Of immediate concern to Toole Peet was the construction of the Lancaster Building which Canada Life was financing. Owned by the well-known and highly regarded Mackie family, the Lancaster Building was just underway when financial problems arose and it looked as if Canada Life was preparing to halt the project. Resolutely, Barney Toole told the life insurance company directors that they weren’t going to halt the former mayor’s project. In his most domineering manner, he told the directors that, basically, he was in charge, and the financing would continue. Furthermore, if they didn’t like that, and they were foolish enough to stop the project on their own, then it was likely they would never write another policy in the west. The project was completed to its full ten stories, the rents collected, and the financing repaid – just as Barney Toole had said it would be.
While his willingness to stand by his friends always kept Barney Toole in high regard in business circles, he was also a good friend to all who sought to do business with the firm. A widow, just as the war ended, brought in a Victory Bond to sell. She had been quoted a low price at a competitor’s and wanted to see what Toole Peet would offer. The bond manager, realizing the widow didn’t know that the market value of the bond was considerably higher than the price she had been quoted, saw a chance to make a little extra profit by offering her only slightly more than the competition. He approached Barney Toole for authorization and was bluntly told that Toole Peet would pay fairly: the full market price!
And so, while other businesses struggled, Toole Peet flourished. Although the twenties have been glamorized, probably simply because they were slightly better than the thirties, they were a hard era. Technology – such as radios, movies and automobiles – may have made life more bearable but the reality was that the only prosperous years were 1928 and 1929. Cattle and wheat prices were good. In Calgary, the Hudson’s Bay Company enlarged its premises and T.C.Eaton’s built its first store. The Glenmore Dam project was started and became an employer of the many workers who could not find other work during the depression of the thirties. As a painful signal of things to come, by 1931, Toole Peet’s profits had dropped by half as many other businesses started to fail.
It was, however, during the twenties that Archer Toole hit his stride in Calgary’s real estate market and became a tremendous asset to the firm. He was a founding member of the original Calgary Real Estate Board in the late twenties. Combining his own talents with the business connections of Barney, Archer acted at least once as agent for almost every building that changed hands in the city’s downtown core which ran from First Street West to Eighth Street West along Eighth Avenue.
Typical of the real estate properties the firm controlled, as agents for the owners and as property managers, were the four major properties of the Langman family. The Langman’s owned: 100 feet of warehouse on Eighth Avenue, where Penny Lane is today; The Somerset Building on the northwest corner of Eighth Avenue and Fourth Street; The Langman Building on the northeast corner of Eighth Avenue and Third Street, where TD Square is today; and the Georgeson Building. The latter building was a restaurant and three storey walk-up opposite the Hudson’s Bay and, according to those who remember it, was “a very poor structure on a good site.”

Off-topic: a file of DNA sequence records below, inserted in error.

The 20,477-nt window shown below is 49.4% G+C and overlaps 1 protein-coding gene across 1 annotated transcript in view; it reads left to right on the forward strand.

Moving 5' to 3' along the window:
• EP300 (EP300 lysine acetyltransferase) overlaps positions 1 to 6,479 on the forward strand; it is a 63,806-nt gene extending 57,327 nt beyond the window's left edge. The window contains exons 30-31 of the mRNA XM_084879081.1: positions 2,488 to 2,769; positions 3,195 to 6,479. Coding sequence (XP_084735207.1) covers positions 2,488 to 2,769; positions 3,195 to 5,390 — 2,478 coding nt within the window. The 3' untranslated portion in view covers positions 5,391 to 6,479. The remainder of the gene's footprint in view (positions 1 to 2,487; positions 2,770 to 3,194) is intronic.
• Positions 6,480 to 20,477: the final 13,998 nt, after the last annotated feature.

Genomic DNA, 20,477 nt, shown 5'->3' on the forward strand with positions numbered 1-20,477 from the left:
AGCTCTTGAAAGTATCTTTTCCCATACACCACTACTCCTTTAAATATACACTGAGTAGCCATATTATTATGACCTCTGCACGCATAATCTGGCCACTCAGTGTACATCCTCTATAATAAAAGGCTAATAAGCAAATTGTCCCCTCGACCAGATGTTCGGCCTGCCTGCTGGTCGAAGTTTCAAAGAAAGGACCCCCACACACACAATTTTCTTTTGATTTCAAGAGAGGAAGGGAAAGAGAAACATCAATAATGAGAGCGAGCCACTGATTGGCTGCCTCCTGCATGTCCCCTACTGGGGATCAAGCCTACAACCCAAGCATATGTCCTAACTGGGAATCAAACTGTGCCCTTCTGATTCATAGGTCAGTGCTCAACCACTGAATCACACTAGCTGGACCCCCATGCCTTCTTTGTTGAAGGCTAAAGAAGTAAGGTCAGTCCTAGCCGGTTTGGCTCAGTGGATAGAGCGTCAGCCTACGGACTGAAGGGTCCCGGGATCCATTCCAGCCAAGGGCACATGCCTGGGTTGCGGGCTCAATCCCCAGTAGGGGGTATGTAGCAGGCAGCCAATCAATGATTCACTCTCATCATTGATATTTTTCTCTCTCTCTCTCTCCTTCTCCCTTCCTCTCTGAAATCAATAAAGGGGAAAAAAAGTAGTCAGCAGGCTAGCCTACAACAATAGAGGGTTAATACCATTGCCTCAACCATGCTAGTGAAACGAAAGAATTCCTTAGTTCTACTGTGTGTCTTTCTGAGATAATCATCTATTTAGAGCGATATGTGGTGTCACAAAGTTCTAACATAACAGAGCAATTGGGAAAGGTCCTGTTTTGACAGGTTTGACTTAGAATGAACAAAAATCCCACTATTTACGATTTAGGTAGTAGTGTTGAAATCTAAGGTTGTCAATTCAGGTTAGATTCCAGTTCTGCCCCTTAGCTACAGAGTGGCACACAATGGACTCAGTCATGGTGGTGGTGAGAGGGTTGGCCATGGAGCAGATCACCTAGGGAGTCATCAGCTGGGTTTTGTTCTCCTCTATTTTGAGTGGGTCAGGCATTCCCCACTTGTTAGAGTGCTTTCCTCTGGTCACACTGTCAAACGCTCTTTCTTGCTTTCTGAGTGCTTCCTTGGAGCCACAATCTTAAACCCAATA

With the firm’s access to financing, few of their real estate clients ever felt the need to leave the Toole Peet fold. Toole Peet did it all, from collecting rents to selling insurance and stocks and bonds. Each department referred new clients to the other departments and the business survived while other concerns struggled.
Barney’s Astute Real Estate Purchase
During the twenties the firm purchased the land adjacent to the Canada Life Building (now Bankers Hall) and was able to move around the corner into its own quarters which faced Second Street West between Eighth and Ninth Avenues. That year, 1926, Barney retired from his full time position with Canada Life and took on a lesser role as an adviser. Symbolically, the two firms never separated for many more years as an umbilical cord – a hot water pipe – ran between the two buildings.
The choice and the purchase of the new site and the construction of the offices were initiated by Barney, despite the foot dragging of the partners. “… I was, and am, strongly of the opinion that we should remain on the ground floor at all costs, and as close as possible to the corner which we occupied for so many years in the Canada Life Building,” he wrote afterwards.
“Well, here we are in a splendid location and in an office building providing facilities which are unequalled in the City. I feel, in view of the opposition and apathy during early negotiations, that I am responsible for our owning this location, and that if I had shown the same apathy and indifference as other members of the firm, we would not have been here.”
The building at 809 Second Street S.W. became a landmark where several generations of customers were greeted by a beautiful mahogany counter over which they transacted their business.
A vault in the basement stored the securities. Customers with confidential business to discuss were taken into the private offices of the senior management or, possibly, upstairs to the senior partners’ offices on the second floor. The receptionist controlled the plug style switchboard and placed and received the telephone calls. Toole Peet sold the site in 1976 to make way for Bankers Hall. Thanks, again, to Barney Toole’s foresight, everything turned out remarkably well.